If you're one of three sisters, you may – and please don’t shoot the messenger here – be responsible for a decrease in your mother’s wellbeing.

That’s according to a study from the UK, where, Dr Mary O'Kane, Lecturer in Psychology and Education and author of Perfectly Imperfect Parenting, tells Cormac they have traditionally been more accustomed to two-child families.

Mary – herself one of three daughters – gave Cormac a summary of this report and its weirdly-specific conclusions:

"They knew that parents in the UK who have two children of the same sex are more likely to try for a third child because, they’re assuming, they’re hoping to have a child of the opposite sex. They started to examine if it made a difference, the sex of that third child and what they found was parents – particularly mothers – who’d had two boys and they had a third child and it was a boy – didn't really make much difference.

"Parents who had three children of whatever sex, didn’t really make a difference. But parents who had three girls, the mothers in particular had significantly lower wellbeing for up to 10 years after the birth of the third girl."

Getty Images

The conclusions came from two extensive studies of 17,000 people born in 1958 and a further 17,000 people born in 1970, but what do those unusual conclusions mean and what can we take from them? Mary told Cormac what the studies themselves drew from the reports:

"They were saying that perhaps mothers didn’t want too many females in the household. Then they were saying that maybe boys have traditionally superior earning power and whatever. But can I be honest with you Cormac? I am wondering if it’s pressure being put on the mums because, as I said, in the UK it would be very traditional – you know the old saying, a gentleman’s family... So, I wonder, traditionally, maybe the mothers with two girls were being put under pressure to have a boy and maybe pressure to have a son and so were more disappointed. Maybe the mothers of boys weren’t as disappointed."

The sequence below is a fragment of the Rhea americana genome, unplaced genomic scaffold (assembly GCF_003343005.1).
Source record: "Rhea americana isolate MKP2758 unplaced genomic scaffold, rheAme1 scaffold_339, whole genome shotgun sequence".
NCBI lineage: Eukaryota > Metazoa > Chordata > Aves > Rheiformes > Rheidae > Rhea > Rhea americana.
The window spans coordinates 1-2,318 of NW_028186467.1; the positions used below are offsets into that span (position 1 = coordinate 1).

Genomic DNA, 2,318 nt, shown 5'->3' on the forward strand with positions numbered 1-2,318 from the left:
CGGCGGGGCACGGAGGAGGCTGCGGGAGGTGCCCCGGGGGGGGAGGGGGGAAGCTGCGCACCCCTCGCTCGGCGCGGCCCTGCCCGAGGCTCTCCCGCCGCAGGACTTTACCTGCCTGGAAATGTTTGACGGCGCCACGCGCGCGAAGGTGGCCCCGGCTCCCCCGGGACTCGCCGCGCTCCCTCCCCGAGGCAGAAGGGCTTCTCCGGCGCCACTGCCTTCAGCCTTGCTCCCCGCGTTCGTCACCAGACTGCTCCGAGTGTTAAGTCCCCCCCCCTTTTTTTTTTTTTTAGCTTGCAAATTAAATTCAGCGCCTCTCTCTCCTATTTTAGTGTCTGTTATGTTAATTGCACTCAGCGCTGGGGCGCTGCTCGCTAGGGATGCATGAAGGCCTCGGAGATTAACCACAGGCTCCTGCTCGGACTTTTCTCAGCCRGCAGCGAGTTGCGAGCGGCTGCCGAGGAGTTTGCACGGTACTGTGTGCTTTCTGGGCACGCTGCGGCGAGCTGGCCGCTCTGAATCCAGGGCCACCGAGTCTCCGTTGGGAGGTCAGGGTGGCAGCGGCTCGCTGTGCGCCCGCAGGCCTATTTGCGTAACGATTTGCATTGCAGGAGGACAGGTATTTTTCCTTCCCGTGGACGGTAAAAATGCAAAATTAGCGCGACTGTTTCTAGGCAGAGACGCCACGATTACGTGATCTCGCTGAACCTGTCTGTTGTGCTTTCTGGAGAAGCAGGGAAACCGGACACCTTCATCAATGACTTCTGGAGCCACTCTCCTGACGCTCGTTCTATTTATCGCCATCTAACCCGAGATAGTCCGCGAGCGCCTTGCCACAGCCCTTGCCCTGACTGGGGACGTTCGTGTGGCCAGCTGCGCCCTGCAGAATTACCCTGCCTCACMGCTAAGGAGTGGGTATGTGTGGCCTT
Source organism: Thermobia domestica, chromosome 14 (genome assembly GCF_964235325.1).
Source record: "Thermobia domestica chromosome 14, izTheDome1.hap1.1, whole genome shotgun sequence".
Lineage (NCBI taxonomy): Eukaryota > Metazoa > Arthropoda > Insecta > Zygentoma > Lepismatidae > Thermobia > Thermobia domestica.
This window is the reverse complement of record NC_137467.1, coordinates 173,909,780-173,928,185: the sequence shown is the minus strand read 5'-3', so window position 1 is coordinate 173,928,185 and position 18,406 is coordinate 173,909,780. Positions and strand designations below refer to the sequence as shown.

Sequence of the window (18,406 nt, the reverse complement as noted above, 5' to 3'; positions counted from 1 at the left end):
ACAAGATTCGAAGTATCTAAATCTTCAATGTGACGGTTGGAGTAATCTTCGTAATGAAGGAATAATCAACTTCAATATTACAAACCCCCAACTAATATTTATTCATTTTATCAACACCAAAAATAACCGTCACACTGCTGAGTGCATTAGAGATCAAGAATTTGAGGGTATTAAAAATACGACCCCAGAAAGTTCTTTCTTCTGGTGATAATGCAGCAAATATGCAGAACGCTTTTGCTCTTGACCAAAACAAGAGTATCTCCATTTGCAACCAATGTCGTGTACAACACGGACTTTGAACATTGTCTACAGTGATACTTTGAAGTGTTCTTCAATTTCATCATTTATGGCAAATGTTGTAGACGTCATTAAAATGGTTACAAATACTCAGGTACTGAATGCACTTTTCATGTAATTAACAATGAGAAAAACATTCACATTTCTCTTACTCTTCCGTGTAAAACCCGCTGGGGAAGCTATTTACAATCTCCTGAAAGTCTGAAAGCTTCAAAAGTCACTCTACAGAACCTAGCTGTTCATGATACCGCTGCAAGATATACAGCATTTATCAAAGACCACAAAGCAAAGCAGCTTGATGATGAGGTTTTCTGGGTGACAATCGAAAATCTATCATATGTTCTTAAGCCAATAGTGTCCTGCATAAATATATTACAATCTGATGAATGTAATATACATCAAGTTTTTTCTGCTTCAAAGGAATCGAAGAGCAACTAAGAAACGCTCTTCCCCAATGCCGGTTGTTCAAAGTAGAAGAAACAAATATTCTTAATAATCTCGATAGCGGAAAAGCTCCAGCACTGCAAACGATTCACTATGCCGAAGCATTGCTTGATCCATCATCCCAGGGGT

Cormac is eager to stress his belief that this UK study does not apply to Irish people because, "Irish daughters obviously are far better and Irish mammies are far better." This is a sentiment that Mary’s own mother can attest to:

"I asked my mum what was it like having three girls and she assured me she was delighted with herself. It didn’t affect her wellbeing at all."

Getty Images

So many mothers in this survey having their wellbeing diminished by having three daughters is something that both Mary and Cormac find hard to get their heads around:

"I’m genuinely really shocked, Cormac, and wouldn’t have expected this. Funny, sometimes you can have a conflict in temperament, so maybe you have a child and you feel that child is just very different temperamentally to you. We talk about some children being lambs and some children being roosters, you know, some being really quiet and some being lively. And sometimes that might cause a change in the wellbeing of a parent, but gender? I’m just really surprised."

The conclusions of the report surely warrant further investigation, but unfortunately, Mary says, the people who conducted this research don’t seem to have pursued it:

"I’d love them to go back and ask the mothers if they have any idea why. I’d love them to drill into it. I’m not sure I really believe the superior earning power argument or that mums just don’t want too many females in the house."

While we’re waiting for the authors in the UK to publish a deep dive into the results of their survey, we can relax and enjoy the vibrant wellbeing of our happy mothers and daughters, right?

You can hear Cormac’s full chat with Mary on Drivetime by clicking above.